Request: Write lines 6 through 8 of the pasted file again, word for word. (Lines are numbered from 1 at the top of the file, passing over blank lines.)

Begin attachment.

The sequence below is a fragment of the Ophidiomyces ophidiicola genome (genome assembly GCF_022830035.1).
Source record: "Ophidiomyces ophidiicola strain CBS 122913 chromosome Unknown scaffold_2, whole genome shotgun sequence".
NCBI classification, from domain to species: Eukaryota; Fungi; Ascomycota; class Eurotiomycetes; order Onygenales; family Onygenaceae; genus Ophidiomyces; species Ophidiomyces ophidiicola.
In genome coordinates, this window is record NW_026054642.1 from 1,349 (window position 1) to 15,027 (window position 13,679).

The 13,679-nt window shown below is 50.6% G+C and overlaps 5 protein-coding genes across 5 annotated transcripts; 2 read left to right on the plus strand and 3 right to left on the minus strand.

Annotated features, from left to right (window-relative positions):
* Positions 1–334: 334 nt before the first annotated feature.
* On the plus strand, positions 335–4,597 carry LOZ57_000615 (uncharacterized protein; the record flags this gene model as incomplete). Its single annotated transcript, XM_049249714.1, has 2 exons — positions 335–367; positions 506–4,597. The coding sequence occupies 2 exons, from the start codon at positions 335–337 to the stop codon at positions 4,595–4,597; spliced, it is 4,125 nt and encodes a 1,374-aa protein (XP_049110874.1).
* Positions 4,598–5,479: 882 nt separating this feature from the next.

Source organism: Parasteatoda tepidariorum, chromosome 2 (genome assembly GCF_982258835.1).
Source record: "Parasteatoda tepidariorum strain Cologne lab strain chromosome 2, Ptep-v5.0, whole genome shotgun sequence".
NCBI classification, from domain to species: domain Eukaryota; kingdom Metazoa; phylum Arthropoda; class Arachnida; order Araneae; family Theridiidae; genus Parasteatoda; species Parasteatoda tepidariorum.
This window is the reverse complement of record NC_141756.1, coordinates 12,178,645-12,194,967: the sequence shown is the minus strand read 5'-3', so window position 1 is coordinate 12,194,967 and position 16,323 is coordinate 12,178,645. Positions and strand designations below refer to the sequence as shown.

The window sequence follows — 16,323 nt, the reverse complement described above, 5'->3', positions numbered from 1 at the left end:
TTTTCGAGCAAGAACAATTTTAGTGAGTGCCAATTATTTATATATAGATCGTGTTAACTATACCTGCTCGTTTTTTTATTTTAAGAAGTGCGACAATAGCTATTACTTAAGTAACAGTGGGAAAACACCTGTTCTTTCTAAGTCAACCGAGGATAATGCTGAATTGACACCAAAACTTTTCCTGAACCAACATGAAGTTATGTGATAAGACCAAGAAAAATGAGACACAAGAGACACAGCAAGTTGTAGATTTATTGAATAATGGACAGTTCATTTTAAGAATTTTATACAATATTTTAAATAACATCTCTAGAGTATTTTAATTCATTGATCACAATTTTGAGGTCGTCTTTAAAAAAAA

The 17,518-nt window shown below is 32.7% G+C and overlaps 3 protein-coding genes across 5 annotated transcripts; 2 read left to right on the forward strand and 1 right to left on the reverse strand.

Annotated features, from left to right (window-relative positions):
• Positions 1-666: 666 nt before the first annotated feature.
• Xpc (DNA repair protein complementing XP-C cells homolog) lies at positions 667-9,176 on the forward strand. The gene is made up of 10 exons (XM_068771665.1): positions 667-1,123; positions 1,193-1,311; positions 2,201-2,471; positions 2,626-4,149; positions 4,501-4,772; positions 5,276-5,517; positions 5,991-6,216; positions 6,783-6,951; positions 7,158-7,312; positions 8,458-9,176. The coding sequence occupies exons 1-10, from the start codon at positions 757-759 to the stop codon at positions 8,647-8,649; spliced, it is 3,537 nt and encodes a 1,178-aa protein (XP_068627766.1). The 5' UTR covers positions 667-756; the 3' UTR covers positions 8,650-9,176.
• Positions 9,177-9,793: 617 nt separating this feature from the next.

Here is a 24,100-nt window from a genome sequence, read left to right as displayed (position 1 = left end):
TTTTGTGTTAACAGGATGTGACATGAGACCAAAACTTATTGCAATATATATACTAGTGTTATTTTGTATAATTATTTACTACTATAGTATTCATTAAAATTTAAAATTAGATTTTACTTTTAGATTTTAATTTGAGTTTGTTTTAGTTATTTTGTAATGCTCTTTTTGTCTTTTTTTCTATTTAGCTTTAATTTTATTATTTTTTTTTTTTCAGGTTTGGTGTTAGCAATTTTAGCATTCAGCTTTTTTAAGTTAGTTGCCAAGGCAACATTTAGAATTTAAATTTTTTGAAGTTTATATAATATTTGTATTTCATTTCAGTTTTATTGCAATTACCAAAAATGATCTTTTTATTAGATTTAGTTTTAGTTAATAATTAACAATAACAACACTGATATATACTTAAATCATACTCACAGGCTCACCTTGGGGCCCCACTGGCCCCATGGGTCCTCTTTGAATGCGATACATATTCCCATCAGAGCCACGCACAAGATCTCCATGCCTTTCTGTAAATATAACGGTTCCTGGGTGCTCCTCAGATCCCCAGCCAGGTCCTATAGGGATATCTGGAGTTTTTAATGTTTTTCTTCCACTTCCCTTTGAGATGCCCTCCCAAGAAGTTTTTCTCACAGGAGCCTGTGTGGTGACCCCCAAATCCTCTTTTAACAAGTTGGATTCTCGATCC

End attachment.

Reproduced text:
Annotated features, from left to right (window-relative positions):
* Positions 1–334: 334 nt before the first annotated feature.
* On the plus strand, positions 335–4,597 carry LOZ57_000615 (uncharacterized protein; the record flags this gene model as incomplete). Its single annotated transcript, XM_049249714.1, has 2 exons — positions 335–367; positions 506–4,597. The coding sequence occupies 2 exons, from the start codon at positions 335–337 to the stop codon at positions 4,595–4,597; spliced, it is 4,125 nt and encodes a 1,374-aa protein (XP_049110874.1).